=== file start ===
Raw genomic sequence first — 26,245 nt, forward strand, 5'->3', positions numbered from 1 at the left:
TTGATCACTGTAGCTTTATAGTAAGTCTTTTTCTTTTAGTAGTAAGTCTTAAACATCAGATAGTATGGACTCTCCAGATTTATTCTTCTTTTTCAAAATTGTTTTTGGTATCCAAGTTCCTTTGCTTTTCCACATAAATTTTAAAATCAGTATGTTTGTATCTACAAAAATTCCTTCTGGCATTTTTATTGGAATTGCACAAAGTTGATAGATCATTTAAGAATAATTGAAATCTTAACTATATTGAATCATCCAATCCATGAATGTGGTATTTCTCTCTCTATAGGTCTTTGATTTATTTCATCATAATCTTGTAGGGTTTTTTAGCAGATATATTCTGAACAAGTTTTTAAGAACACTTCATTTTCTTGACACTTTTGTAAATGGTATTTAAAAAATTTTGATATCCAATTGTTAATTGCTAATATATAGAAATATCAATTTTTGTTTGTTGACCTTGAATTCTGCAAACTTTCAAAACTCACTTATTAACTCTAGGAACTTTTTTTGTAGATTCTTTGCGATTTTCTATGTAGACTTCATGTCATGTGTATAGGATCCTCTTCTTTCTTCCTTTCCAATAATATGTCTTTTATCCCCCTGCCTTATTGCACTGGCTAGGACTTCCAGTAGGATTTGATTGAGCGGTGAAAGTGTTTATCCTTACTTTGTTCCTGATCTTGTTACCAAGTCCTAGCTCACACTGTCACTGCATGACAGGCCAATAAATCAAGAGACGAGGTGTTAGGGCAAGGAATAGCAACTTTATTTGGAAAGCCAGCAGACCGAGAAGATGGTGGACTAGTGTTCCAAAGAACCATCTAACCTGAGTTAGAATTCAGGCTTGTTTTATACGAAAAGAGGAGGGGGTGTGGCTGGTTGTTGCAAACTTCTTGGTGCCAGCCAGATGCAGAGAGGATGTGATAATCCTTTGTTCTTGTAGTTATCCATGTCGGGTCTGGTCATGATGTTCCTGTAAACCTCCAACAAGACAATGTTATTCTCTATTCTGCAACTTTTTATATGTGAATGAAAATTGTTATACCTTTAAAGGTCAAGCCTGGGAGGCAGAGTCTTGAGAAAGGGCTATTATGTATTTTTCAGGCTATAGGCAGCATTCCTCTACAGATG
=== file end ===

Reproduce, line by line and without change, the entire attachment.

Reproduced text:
Raw genomic sequence first — 26,245 nt, forward strand, 5'->3', positions numbered from 1 at the left:
TTGATCACTGTAGCTTTATAGTAAGTCTTTTTCTTTTAGTAGTAAGTCTTAAACATCAGATAGTATGGACTCTCCAGATTTATTCTTCTTTTTCAAAATTGTTTTTGGTATCCAAGTTCCTTTGCTTTTCCACATAAATTTTAAAATCAGTATGTTTGTATCTACAAAAATTCCTTCTGGCATTTTTATTGGAATTGCACAAAGTTGATAGATCATTTAAGAATAATTGAAATCTTAACTATATTGAATCATCCAATCCATGAATGTGGTATTTCTCTCTCTATAGGTCTTTGATTTATTTCATCATAATCTTGTAGGGTTTTTTAGCAGATATATTCTGAACAAGTTTTTAAGAACACTTCATTTTCTTGACACTTTTGTAAATGGTATTTAAAAAATTTTGATATCCAATTGTTAATTGCTAATATATAGAAATATCAATTTTTGTTTGTTGACCTTGAATTCTGCAAACTTTCAAAACTCACTTATTAACTCTAGGAACTTTTTTTGTAGATTCTTTGCGATTTTCTATGTAGACTTCATGTCATGTGTATAGGATCCTCTTCTTTCTTCCTTTCCAATAATATGTCTTTTATCCCCCTGCCTTATTGCACTGGCTAGGACTTCCAGTAGGATTTGATTGAGCGGTGAAAGTGTTTATCCTTACTTTGTTCCTGATCTTGTTACCAAGTCCTAGCTCACACTGTCACTGCATGACAGGCCAATAAATCAAGAGACGAGGTGTTAGGGCAAGGAATAGCAACTTTATTTGGAAAGCCAGCAGACCGAGAAGATGGTGGACTAGTGTTCCAAAGAACCATCTAACCTGAGTTAGAATTCAGGCTTGTTTTATACGAAAAGAGGAGGGGGTGTGGCTGGTTGTTGCAAACTTCTTGGTGCCAGCCAGATGCAGAGAGGATGTGATAATCCTTTGTTCTTGTAGTTATCCATGTCGGGTCTGGTCATGATGTTCCTGTAAACCTCCAACAAGACAATGTTATTCTCTATTCTGCAACTTTTTATATGTGAATGAAAATTGTTATACCTTTAAAGGTCAAGCCTGGGAGGCAGAGTCTTGAGAAAGGGCTATTATGTATTTTTCAGGCTATAGGCAGCATTCCTCTACAGATG